Tag: Wind & Root

  • Outsider Perspectives: Matchmaking for the Outsider

    By Mandira Pattnaik When I signed up to be a Columnist for Reckon Review, it was a leap of faith for me. I’ve written fiction and poetry, but columns? It was a November day like this, exactly a year ago, and whoops! I had committed to it! I guess I’d trusted my instincts. Several columns […]

  • The Pie Was a Final Draft: On Pumpkin Cinnamon Rolls and the Root of All Suffering

    By Michaella Thornton Last Thursday my work hosted a Great Pumpkin Bakeoff, and while I’m usually not one to brag or indulge in trash talk, I knew I would mop the floor with the competition. Ah, hubris. How easy you are to spot in others but not in myself. While I faithfully followed the tried-and-true, […]

  • Country Craft: Crafting a Legacy

    By Stuart Phillips Recently, a writer called my work “honest and soulful.” That was touching, especially since I didn’t know he had read anything of mine. The realization that you never know who reads, and likes, your work reminded me of when I came home to Mississippi after my first hitch in the Army. One […]

  • Buried Nitrogen: The Parable of the Persimmon

    By Sandra K. Barnidge The persimmons on her tree were still green, but Cheryl the Neighbor told us to go for it anyway. “Before the critters get ’em,” she said. Possums had been spotted on a neighbor’s persimmon tree the week before. A raccoon family was prowling the neighborhood, too. It was now or never, […]

  • Flexing My Creative Muscles: Playing the Ukulele, UAS, & 30-Day Challenges

    By Melissa Llanes Brownlee I know. I know. The ukulele, right? How stereotypically Hawai’ian of me. Would you believe me if I told you that I had never owned an ukulele in my entire life until I moved to Japan? Well, it’s true. I bought a $50 (well 5000 yen) ukulele around 2010 from a […]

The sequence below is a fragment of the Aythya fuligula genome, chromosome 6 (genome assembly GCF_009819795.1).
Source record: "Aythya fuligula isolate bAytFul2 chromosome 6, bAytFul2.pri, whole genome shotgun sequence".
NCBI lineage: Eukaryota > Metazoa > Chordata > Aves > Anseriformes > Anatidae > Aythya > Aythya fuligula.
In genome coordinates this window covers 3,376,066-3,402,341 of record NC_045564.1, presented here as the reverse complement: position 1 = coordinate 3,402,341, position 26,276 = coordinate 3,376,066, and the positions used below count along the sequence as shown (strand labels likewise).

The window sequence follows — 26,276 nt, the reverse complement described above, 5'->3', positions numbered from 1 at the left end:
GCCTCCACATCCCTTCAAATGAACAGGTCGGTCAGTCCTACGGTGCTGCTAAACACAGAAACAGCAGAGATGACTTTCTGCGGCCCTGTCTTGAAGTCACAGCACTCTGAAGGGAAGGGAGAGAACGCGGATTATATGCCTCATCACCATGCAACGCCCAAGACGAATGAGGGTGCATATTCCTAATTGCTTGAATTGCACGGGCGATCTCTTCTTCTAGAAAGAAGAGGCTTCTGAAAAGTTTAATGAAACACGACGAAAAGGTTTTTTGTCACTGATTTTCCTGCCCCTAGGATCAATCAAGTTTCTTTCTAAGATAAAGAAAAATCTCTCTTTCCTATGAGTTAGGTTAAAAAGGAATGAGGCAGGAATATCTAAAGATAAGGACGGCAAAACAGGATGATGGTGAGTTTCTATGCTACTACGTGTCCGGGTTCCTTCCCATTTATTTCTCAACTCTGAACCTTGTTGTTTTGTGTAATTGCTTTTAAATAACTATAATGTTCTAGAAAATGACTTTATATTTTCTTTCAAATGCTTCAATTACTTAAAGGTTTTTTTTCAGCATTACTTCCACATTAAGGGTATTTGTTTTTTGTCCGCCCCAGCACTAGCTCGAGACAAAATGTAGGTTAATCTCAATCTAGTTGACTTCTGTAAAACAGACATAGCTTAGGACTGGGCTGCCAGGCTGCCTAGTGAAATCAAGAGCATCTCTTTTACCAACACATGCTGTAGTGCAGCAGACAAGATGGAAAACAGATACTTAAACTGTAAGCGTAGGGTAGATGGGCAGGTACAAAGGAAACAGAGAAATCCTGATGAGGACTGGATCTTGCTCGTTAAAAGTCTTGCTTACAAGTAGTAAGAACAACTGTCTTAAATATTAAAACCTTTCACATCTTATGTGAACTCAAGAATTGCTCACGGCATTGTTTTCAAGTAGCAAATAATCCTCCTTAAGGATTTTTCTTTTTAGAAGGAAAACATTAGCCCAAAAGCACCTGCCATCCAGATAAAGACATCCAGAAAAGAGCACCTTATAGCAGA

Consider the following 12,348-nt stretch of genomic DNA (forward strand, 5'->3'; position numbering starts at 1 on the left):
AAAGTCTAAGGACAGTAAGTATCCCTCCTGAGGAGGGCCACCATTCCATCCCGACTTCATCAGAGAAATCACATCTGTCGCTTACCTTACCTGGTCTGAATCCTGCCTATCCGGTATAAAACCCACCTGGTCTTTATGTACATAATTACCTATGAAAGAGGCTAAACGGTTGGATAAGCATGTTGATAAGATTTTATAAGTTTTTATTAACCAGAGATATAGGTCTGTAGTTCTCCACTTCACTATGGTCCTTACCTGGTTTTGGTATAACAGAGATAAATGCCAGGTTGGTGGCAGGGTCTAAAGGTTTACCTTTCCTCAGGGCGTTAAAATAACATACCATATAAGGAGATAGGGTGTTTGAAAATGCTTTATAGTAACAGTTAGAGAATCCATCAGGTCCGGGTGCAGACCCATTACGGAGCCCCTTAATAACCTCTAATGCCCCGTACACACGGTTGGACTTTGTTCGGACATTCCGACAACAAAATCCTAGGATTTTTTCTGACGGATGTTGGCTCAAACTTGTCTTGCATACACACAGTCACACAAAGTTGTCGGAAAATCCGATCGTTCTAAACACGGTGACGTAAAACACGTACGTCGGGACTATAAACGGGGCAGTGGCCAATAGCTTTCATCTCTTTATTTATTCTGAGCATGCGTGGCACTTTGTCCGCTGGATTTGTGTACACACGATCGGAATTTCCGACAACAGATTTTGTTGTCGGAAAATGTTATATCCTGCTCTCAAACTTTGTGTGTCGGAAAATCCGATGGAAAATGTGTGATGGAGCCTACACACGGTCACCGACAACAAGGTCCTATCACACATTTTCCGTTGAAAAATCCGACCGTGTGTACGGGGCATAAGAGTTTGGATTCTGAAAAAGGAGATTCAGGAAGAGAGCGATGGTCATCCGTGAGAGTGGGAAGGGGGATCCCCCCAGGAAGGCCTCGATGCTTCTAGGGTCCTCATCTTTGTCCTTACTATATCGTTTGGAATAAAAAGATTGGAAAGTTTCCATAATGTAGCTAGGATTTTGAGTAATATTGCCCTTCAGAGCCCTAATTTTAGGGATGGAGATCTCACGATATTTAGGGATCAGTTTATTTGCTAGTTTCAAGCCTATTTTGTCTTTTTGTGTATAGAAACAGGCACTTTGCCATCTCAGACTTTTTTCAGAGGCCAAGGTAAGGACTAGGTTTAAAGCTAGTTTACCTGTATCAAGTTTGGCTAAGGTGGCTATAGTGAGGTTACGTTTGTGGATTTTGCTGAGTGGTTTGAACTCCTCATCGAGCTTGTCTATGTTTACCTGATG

• Altered Earths – Storyteller as Scientist: An Experiment in Four Variables

    By S.E. Hartz I want to write this essay as a scientist would. I do not come with a conclusive thesis but with a working theory and a hypothesis to guide my investigation. The theory: things I have learned or explored in the laboratory and field can guide my fiction in new directions. The hypothesis: […]

  • Adversity and The Artist: The Persistent Myth of Inspirational Suffering

    By Barlow Adams There’s a certain hubris in agreeing to pen a column about writing through adversity. It’s an invitation to the powers that be to take you down a notch. Let me tell you, those bastards listen. In the months since I signed on to write this column it’s been an onslaught of death, […]

  • TV Time: Learning About Narrative Structure from a Book to TV Adaptation

    By Sonia Alejandra Rodriguez I spent the summer reading Pachinko by Min Jin Lee. I read a chapter or two every night for about three months with the intention of watching the novel’s TV adaptation immediately afterwards. The novel and subsequent TV show follow a Korean family living through Japanese rule in Korea, their immigration […]

  • How Should a Writer Be?: GOOD, HARD WORK

    By Nick Rees Gardner My love for working class literature goes back to my preteen years when, over the summer, I rode with my dad to mid-Ohio car dealerships where we’d repair car interiors and windshield chips. We walked the hot asphalt and sweated. I listened to my dad trade stories with smarmy dealers and […]

  • Artful Academics: On Entering the Conversation

    By Brandy Renee McCann I sat in the front row and waved my arm. I just couldn’t wait to share my opinion in class discussions. Hardly had another student began expressing themselves when my arm shot up with a half-baked reply. I had something to say and I wanted to say it as soon as […]